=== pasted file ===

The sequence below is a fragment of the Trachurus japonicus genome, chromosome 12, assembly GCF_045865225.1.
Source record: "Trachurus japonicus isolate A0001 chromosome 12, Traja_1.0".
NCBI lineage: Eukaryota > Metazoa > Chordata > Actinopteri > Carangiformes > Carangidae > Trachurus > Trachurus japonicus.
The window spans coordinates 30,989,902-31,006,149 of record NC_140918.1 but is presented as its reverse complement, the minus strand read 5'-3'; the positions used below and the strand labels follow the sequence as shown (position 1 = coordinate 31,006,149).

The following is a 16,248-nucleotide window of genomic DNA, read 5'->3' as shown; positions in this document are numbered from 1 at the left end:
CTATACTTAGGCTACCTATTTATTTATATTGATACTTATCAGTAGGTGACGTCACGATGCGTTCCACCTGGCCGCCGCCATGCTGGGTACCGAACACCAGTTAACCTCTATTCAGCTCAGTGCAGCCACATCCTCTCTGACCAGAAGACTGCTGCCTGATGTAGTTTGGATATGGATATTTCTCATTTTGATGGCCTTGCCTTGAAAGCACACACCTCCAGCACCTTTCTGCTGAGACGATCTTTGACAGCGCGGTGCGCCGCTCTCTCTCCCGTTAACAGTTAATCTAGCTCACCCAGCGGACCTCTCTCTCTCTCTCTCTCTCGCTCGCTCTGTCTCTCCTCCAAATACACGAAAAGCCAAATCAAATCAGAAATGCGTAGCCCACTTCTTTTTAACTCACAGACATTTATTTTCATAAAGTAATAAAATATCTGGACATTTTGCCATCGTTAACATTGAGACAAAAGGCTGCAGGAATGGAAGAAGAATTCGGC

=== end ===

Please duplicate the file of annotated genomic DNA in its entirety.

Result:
The sequence below is a fragment of the Trachurus japonicus genome, chromosome 12, assembly GCF_045865225.1.
Source record: "Trachurus japonicus isolate A0001 chromosome 12, Traja_1.0".
NCBI lineage: Eukaryota > Metazoa > Chordata > Actinopteri > Carangiformes > Carangidae > Trachurus > Trachurus japonicus.
The window spans coordinates 30,989,902-31,006,149 of record NC_140918.1 but is presented as its reverse complement, the minus strand read 5'-3'; the positions used below and the strand labels follow the sequence as shown (position 1 = coordinate 31,006,149).

The following is a 16,248-nucleotide window of genomic DNA, read 5'->3' as shown; positions in this document are numbered from 1 at the left end:
CTATACTTAGGCTACCTATTTATTTATATTGATACTTATCAGTAGGTGACGTCACGATGCGTTCCACCTGGCCGCCGCCATGCTGGGTACCGAACACCAGTTAACCTCTATTCAGCTCAGTGCAGCCACATCCTCTCTGACCAGAAGACTGCTGCCTGATGTAGTTTGGATATGGATATTTCTCATTTTGATGGCCTTGCCTTGAAAGCACACACCTCCAGCACCTTTCTGCTGAGACGATCTTTGACAGCGCGGTGCGCCGCTCTCTCTCCCGTTAACAGTTAATCTAGCTCACCCAGCGGACCTCTCTCTCTCTCTCTCTCTCGCTCGCTCTGTCTCTCCTCCAAATACACGAAAAGCCAAATCAAATCAGAAATGCGTAGCCCACTTCTTTTTAACTCACAGACATTTATTTTCATAAAGTAATAAAATATCTGGACATTTTGCCATCGTTAACATTGAGACAAAAGGCTGCAGGAATGGAAGAAGAATTCGGC